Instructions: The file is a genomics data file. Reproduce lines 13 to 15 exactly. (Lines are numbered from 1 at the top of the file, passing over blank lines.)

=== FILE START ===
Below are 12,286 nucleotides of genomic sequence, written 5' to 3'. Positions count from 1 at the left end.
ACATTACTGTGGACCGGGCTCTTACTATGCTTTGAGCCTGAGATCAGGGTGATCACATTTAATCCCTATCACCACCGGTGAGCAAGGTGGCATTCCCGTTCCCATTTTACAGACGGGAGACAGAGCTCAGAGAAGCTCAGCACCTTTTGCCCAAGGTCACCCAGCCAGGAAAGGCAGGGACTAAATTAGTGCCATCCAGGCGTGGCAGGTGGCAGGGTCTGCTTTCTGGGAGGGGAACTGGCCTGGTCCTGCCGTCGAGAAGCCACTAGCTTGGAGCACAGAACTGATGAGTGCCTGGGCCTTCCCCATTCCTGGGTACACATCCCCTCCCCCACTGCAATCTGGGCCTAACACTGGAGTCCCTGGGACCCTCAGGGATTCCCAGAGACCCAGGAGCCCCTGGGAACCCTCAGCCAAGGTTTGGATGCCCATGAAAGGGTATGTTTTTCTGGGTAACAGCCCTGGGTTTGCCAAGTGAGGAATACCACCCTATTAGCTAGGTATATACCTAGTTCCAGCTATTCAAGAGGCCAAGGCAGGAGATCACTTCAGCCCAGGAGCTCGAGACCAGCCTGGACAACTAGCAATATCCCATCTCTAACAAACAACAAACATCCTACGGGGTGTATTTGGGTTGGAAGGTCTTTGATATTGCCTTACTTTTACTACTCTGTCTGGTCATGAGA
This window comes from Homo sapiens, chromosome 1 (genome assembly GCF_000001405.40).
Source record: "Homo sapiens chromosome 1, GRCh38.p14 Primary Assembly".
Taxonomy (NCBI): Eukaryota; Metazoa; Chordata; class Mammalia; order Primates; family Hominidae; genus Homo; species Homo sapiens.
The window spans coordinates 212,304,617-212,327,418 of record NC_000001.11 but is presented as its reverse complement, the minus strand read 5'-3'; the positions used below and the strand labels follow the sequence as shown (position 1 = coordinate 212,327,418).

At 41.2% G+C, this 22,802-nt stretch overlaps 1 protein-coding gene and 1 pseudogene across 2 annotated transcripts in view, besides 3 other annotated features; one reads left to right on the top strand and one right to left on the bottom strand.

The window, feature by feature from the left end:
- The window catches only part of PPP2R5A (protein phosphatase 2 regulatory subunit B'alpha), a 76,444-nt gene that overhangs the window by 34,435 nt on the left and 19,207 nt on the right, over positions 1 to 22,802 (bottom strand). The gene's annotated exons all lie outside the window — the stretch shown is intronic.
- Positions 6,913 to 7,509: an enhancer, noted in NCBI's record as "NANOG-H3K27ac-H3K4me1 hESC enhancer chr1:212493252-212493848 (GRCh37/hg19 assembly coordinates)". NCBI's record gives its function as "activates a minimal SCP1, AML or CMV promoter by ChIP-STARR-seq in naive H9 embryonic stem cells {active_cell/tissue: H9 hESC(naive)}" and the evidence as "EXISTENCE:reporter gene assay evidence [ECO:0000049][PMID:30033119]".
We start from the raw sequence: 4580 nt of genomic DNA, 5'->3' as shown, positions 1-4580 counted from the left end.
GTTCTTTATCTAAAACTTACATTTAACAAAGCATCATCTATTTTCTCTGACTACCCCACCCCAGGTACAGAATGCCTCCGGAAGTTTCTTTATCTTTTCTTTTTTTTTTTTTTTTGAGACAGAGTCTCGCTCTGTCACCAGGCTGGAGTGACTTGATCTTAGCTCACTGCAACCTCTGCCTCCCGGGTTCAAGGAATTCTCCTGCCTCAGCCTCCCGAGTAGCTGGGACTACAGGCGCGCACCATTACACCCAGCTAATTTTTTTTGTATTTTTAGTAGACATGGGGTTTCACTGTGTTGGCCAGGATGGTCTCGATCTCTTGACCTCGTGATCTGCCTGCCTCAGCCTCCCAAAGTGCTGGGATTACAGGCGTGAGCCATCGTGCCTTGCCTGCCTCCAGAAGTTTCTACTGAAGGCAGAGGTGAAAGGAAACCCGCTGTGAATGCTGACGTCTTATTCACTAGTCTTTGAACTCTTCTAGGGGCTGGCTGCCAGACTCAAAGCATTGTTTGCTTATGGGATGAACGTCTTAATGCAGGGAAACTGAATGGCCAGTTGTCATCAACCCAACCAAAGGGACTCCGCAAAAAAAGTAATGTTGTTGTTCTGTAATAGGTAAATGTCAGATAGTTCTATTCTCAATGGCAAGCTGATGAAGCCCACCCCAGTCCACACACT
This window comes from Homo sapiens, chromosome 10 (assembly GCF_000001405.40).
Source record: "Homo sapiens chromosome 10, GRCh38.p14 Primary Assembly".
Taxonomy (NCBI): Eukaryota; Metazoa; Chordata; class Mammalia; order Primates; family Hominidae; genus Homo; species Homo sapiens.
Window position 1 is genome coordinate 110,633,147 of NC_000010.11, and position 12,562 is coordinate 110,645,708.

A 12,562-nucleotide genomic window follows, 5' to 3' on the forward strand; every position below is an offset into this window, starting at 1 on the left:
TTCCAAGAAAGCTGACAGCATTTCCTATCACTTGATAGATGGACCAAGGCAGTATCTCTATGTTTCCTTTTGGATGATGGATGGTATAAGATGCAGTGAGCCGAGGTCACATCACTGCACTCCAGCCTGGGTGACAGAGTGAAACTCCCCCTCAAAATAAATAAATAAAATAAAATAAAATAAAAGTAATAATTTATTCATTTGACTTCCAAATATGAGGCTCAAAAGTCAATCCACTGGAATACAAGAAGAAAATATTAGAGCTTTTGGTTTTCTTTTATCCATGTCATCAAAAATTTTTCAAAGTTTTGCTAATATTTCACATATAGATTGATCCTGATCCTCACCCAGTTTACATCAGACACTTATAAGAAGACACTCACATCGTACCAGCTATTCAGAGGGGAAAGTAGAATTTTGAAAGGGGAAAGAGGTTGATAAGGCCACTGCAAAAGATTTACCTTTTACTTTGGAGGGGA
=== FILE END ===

This window comes from Homo sapiens, chromosome 10 (assembly GCF_000001405.40).
Source record: "Homo sapiens chromosome 10, GRCh38.p14 Primary Assembly".
Taxonomy (NCBI): Eukaryota; Metazoa; Chordata; class Mammalia; order Primates; family Hominidae; genus Homo; species Homo sapiens.